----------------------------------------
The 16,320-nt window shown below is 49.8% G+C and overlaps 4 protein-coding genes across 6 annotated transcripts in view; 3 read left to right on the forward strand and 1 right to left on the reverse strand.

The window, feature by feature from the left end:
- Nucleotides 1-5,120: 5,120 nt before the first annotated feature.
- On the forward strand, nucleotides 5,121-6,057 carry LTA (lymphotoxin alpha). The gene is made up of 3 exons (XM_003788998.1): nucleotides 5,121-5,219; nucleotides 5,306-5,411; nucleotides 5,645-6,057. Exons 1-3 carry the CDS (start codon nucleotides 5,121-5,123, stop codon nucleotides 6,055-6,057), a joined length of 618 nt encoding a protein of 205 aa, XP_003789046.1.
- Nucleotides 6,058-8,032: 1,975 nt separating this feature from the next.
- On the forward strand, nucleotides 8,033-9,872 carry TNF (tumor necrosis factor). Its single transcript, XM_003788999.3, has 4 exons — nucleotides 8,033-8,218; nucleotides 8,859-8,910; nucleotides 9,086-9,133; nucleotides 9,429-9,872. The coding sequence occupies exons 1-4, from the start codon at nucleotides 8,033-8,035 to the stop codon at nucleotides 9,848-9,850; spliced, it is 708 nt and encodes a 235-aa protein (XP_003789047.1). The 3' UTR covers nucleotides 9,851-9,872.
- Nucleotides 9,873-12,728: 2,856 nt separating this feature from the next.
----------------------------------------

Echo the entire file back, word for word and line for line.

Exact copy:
The 16,320-nt window shown below is 49.8% G+C and overlaps 4 protein-coding genes across 6 annotated transcripts in view; 3 read left to right on the forward strand and 1 right to left on the reverse strand.

The window, feature by feature from the left end:
- Nucleotides 1-5,120: 5,120 nt before the first annotated feature.
- On the forward strand, nucleotides 5,121-6,057 carry LTA (lymphotoxin alpha). The gene is made up of 3 exons (XM_003788998.1): nucleotides 5,121-5,219; nucleotides 5,306-5,411; nucleotides 5,645-6,057. Exons 1-3 carry the CDS (start codon nucleotides 5,121-5,123, stop codon nucleotides 6,055-6,057), a joined length of 618 nt encoding a protein of 205 aa, XP_003789046.1.
- Nucleotides 6,058-8,032: 1,975 nt separating this feature from the next.
- On the forward strand, nucleotides 8,033-9,872 carry TNF (tumor necrosis factor). Its single transcript, XM_003788999.3, has 4 exons — nucleotides 8,033-8,218; nucleotides 8,859-8,910; nucleotides 9,086-9,133; nucleotides 9,429-9,872. The coding sequence occupies exons 1-4, from the start codon at nucleotides 8,033-8,035 to the stop codon at nucleotides 9,848-9,850; spliced, it is 708 nt and encodes a 235-aa protein (XP_003789047.1). The 3' UTR covers nucleotides 9,851-9,872.
- Nucleotides 9,873-12,728: 2,856 nt separating this feature from the next.